Times,they are a changin’.

My daughter is ill with pneumonia. She has been home for nearly two weeks, and is popping some very expensive and modern antibiotics that appear to be working, albeit slowly. Yesterday was report card/parent teacher conference day at her high-school, as well as the day to reserve commencement tickets.However, at the insistence of the high school secretary who told me- in no uncertain terms- that I would not get tickets to my daughters graduation in May if I did not attend a “graduation seminar” with her, I  was forced to drag my daughter out last night.

My goodness. Apparently, parents are so retarded these days that after sitting through 45 minutes of  PowerPoint nonsense,we were forced to print, then sign our names, alongside our son/daughters, and check off the little boxes indicating that we had listened to all their warnings and that we understood what graduation was all about. What is going on?

The vice principal and another fellow stood before all the parents and kids packed into the cafeteria, and guided us through what was unacceptable behavior and what were punishable offences regarding grad. The sad thing is that throughout it all, it became very apparent to me that many of the parents really needed to hear all of the items that I had wrongly assumed parents would consider common sense.

We heard about the mom who called the school on Friday afternoon to find out more about the school grad trip to Whistler last year. The administration told her there was no school trip, that he had heard about some kids planning to go up and party, and that she should keep her kid home. He thought the kid was busted.

Nope. Said mom still allowed her kid to go,knowing that there was absolutely no supervision, along with all his friends – drunken fights ensued between warring schools and injuries were along them all. These weren’t poor ‘Surrey’ kids either, rather well-heeled and monied brats. Same goes for the alleged ‘school’ trip to Mexico, unsupervised, or the fellow who lost his free ride to UBC because of a grad prank that sent someone to hospital, caused thousands of dollars of damage and resulted in criminal charges. Apparently his parents felt he should get an exception,and not be punished, but the school stands firm and he was banned from commencement, as well as the festivities afterwards. Sucks for him, because you only graduate once.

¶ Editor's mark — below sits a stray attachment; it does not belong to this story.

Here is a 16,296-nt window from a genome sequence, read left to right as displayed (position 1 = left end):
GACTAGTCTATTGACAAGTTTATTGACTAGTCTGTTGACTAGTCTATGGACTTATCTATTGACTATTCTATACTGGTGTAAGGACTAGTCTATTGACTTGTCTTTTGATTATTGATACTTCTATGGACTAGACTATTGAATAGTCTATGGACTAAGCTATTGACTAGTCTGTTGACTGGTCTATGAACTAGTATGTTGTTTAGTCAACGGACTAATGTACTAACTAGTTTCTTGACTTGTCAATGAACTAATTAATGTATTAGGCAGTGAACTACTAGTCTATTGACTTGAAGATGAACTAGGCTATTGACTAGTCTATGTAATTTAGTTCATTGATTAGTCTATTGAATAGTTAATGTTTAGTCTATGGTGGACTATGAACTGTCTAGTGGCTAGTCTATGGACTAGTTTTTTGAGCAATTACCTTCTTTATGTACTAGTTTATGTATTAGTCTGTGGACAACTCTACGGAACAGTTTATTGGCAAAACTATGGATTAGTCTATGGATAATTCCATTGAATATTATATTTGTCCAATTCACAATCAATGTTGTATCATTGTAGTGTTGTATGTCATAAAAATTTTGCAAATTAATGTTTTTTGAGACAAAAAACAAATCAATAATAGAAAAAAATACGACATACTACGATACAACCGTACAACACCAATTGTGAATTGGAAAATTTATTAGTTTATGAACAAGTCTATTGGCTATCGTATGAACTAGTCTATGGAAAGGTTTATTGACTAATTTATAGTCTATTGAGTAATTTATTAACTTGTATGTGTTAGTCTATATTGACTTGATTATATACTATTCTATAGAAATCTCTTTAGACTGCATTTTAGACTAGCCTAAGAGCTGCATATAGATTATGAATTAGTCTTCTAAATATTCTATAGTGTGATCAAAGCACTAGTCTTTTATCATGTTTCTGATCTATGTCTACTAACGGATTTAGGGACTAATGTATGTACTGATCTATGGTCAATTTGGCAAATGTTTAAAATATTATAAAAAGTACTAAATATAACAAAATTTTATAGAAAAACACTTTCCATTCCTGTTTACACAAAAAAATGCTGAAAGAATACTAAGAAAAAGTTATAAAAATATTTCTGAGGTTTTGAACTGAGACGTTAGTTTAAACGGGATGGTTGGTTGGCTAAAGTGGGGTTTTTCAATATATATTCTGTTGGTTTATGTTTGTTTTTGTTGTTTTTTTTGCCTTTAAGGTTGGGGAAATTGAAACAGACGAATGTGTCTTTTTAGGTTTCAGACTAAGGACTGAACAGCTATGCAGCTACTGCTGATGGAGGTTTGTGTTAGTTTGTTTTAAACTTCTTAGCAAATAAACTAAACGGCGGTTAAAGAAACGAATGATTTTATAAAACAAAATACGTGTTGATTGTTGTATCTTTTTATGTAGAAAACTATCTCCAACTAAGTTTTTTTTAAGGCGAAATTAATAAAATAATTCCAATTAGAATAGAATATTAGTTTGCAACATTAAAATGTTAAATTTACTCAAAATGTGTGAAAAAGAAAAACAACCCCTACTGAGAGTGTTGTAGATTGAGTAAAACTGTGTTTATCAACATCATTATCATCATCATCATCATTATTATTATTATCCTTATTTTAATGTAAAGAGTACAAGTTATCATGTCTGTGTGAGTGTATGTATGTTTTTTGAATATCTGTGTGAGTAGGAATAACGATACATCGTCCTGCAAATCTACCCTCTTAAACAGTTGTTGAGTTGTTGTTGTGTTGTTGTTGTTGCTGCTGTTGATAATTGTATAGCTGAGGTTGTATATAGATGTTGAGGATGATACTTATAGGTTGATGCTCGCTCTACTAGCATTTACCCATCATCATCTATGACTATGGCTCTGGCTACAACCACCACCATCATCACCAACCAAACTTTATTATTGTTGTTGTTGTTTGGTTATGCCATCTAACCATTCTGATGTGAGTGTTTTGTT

Throughout the night, I heard young men laughing at the pranks we were told about, and I saw parents laughing too. Most seemed to think the school was too harsh, but it speaks to what a good majority of parents find acceptable in teen behavior, and why I sometimes don’t get along with other parents. I believe in guidance, love and discipline. Freedoms are earned through good choices by my teen, and she does make excellent ones. She is responsible and mature in her actions and activities. Some other kids in her graduating class? Not so much. Far too many are spoiled rotten twerps, too much money and not enough parenting leading to an extremely distasteful attitude of self-entitlement that will not get them far in life.

 Another funny thing that I noticed throughout the night -and this is not a new occurrence – is that some parents seemed to be giving me the evil eye. I was dressed business casual, very respectable, nothing untowards. After mentioning this to my daughter, she informed me that some of the parents disapprove of my “age”, because I look younger than 37. She said one mom in particular thinks I must have been a “teenage slut” to be such a young mom and what kind of parent must that make me?  Holy crap. I’ve noticed in the past how rude people can be, and some parents have actually asked me my age- to which I tell them none of your business. Funny thing is, although the above mentioned mother has 20 years on me in age, it  certainly didn’t assist her parenting skills, as her son is one of the worst in school.